While not a seasoned pro at either, I have tried both React-Leaflet and Google-Maps-React for two React projects I have worked on.
Each of the packages come with their own pros and cons. Google Maps was pretty easy to get up and going, however, I did try a couple of tutorials and guides that didn’t really work great. My guess was that may be due to the fact that there is a Google-Maps-React package, and there is a React-Google-Maps package (and they are different packages).
Mostly all of the React-Leaflet guides were spot on. It’s also very light-weight (114kbs!). Google Maps React does have a basemap that mostly everyone on the planet knows and loves (Google Maps with Imagery and StreetView), but React-Leaflet is more customizable. …
Now that your environment is setup, time to write some code!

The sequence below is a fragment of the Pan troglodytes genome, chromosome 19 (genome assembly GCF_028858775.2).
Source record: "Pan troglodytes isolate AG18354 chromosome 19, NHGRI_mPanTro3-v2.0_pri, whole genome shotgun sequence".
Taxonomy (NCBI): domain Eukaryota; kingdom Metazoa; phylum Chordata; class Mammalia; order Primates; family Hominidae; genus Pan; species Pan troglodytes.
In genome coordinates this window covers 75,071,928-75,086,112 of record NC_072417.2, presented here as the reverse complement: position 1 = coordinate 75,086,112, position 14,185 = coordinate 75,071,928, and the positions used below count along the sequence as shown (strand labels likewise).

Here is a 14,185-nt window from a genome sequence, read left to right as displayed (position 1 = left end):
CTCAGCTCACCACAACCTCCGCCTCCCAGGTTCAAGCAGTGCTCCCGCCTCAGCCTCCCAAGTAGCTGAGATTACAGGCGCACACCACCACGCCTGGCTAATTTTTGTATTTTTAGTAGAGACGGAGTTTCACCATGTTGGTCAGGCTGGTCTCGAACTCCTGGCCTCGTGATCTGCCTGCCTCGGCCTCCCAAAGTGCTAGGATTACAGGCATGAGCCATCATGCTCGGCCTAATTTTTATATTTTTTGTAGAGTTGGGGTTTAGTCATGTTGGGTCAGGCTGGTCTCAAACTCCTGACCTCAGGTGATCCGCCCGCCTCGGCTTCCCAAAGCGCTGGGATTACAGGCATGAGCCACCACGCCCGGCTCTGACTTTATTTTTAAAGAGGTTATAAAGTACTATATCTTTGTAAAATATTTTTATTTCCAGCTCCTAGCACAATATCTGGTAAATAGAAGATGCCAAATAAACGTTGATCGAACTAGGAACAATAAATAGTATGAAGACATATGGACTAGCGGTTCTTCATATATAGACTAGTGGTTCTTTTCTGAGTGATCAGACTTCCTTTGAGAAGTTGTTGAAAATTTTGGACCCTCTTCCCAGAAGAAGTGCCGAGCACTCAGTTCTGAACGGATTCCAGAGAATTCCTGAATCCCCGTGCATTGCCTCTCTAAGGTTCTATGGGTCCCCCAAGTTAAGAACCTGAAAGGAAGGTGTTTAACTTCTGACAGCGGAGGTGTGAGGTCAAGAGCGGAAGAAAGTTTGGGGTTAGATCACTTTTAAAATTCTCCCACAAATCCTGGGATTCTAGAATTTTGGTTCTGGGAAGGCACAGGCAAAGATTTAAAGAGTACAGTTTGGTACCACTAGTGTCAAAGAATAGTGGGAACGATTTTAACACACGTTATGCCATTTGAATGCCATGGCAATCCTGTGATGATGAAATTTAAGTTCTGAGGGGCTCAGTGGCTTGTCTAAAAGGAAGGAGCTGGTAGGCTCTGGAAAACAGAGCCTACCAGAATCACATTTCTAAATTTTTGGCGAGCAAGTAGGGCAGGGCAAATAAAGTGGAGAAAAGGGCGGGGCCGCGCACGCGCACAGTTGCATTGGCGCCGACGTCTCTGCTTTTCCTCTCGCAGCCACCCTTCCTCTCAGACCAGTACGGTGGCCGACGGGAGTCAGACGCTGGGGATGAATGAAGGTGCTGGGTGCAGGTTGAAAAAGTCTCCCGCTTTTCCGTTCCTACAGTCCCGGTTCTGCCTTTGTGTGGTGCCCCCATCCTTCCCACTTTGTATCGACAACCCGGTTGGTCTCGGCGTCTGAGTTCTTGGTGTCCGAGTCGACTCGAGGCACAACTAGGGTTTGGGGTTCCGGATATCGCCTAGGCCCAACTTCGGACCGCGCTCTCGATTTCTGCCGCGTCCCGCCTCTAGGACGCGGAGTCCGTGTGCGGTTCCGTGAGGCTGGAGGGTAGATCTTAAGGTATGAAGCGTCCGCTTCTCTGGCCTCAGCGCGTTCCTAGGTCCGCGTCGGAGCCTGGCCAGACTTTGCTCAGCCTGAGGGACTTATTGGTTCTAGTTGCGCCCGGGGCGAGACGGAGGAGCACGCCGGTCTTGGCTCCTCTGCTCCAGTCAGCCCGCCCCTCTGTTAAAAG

For part one of setting up a Django API, please head over here:
The first part of setting up your API is setting up your classes within the models.py file. One of the coolest parts about Django Restframework is using the built in Auth model (a User Model). To use this, first run the following command:
pip3 install djangorestframework_simplejwt
There is also a djangorestframework-jwt package that is pretty similar, but I have preferred using the simple auth package. To use this package, you will also need to add the following to the bottom of your settings.py …
Part I: Environment Setup
Starting any new language or framework can be intimidating. Breathe.
“I’m sure everything I learned in Ruby/Rails will immediately transfer over and apply directly to Django/Python.” — said no one ever